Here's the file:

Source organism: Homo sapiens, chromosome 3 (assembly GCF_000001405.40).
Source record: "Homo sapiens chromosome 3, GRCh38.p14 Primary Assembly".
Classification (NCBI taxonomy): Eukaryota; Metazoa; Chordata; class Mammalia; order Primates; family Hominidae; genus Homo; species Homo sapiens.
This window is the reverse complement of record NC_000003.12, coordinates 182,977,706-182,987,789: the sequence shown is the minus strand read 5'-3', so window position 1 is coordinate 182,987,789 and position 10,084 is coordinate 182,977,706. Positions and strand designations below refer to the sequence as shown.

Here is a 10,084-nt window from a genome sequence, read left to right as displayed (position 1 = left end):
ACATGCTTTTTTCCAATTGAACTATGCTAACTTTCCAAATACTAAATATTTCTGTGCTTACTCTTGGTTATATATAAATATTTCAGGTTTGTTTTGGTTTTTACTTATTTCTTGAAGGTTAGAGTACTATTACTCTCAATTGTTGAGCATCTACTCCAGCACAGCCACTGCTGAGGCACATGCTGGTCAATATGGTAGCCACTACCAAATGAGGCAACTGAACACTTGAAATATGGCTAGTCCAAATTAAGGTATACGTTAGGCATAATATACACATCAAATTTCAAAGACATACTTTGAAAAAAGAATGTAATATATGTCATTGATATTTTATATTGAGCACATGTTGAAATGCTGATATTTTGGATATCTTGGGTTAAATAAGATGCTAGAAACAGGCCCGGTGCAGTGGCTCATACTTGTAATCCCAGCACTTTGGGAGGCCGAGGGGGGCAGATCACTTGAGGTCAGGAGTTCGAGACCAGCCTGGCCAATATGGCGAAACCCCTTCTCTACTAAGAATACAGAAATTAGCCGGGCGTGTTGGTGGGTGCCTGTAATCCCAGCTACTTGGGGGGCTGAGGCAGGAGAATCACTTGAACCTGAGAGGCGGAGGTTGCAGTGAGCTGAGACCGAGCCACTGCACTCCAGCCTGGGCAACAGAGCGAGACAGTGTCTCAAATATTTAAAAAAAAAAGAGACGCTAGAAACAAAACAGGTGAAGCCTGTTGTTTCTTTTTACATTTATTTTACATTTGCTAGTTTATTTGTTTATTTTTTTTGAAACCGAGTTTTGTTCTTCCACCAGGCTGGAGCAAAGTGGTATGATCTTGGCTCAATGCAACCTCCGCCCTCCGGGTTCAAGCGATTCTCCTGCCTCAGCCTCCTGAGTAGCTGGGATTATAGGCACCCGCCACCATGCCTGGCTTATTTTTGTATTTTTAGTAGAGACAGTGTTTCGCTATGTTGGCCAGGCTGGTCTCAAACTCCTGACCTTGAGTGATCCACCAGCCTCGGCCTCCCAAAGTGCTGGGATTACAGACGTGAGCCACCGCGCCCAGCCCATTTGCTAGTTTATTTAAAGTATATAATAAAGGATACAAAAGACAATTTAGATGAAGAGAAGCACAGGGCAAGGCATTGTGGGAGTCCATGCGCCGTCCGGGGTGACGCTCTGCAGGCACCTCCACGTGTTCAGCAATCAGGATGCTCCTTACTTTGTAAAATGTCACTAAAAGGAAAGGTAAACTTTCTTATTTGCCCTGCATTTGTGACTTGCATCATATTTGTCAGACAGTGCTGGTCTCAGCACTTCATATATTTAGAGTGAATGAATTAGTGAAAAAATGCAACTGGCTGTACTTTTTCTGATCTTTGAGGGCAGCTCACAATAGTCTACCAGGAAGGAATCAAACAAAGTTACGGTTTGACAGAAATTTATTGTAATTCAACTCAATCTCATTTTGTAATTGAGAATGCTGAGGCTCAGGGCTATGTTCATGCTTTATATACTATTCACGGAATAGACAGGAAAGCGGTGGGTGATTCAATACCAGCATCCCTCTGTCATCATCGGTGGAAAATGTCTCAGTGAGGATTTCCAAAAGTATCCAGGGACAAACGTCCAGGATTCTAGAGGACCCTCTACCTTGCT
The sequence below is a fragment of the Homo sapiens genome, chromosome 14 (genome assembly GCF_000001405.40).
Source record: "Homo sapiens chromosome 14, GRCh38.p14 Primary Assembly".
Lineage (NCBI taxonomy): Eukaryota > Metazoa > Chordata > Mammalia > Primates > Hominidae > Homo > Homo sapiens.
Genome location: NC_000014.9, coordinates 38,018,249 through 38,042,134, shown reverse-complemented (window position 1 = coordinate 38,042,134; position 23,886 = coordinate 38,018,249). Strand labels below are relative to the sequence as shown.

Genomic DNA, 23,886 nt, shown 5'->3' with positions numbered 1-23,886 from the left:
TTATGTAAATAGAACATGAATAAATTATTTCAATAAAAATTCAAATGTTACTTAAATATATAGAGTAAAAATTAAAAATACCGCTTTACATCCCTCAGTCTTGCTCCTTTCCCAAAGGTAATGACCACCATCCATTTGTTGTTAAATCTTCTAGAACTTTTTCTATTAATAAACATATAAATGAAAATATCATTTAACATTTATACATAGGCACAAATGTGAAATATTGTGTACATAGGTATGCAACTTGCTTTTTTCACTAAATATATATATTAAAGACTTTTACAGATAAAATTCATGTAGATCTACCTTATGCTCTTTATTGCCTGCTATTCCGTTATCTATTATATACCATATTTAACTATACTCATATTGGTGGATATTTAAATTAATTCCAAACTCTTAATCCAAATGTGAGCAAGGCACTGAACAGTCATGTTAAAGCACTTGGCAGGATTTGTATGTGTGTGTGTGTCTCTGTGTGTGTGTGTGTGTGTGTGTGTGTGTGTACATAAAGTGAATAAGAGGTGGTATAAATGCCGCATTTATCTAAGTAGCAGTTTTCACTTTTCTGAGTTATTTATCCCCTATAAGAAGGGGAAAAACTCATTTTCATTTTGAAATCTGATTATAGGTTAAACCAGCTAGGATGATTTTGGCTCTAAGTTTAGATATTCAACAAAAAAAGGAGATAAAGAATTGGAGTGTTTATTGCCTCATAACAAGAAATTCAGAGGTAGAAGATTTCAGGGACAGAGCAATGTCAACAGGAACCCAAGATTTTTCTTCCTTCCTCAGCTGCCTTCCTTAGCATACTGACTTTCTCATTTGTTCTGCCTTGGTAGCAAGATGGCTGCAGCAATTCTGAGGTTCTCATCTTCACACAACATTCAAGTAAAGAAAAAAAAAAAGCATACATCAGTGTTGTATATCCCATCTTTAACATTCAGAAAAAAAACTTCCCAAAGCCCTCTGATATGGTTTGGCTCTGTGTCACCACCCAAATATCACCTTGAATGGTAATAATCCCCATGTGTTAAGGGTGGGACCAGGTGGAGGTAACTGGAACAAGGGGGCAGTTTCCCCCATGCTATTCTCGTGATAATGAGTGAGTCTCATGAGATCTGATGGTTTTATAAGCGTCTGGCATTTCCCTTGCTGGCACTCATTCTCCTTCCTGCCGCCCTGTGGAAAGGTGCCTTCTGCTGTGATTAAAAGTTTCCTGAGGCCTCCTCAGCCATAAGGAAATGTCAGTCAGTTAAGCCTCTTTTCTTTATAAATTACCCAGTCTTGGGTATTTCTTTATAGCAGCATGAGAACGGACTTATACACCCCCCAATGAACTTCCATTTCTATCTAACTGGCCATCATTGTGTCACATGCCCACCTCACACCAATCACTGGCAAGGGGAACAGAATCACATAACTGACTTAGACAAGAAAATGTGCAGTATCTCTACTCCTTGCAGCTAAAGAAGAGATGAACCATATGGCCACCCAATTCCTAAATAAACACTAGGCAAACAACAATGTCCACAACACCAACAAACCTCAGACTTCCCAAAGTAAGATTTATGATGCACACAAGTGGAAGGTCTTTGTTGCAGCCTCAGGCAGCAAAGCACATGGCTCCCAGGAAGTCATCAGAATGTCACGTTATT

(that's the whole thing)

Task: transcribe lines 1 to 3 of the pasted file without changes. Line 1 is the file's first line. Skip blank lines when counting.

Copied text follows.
Source organism: Homo sapiens, chromosome 3 (assembly GCF_000001405.40).
Source record: "Homo sapiens chromosome 3, GRCh38.p14 Primary Assembly".
Classification (NCBI taxonomy): Eukaryota; Metazoa; Chordata; class Mammalia; order Primates; family Hominidae; genus Homo; species Homo sapiens.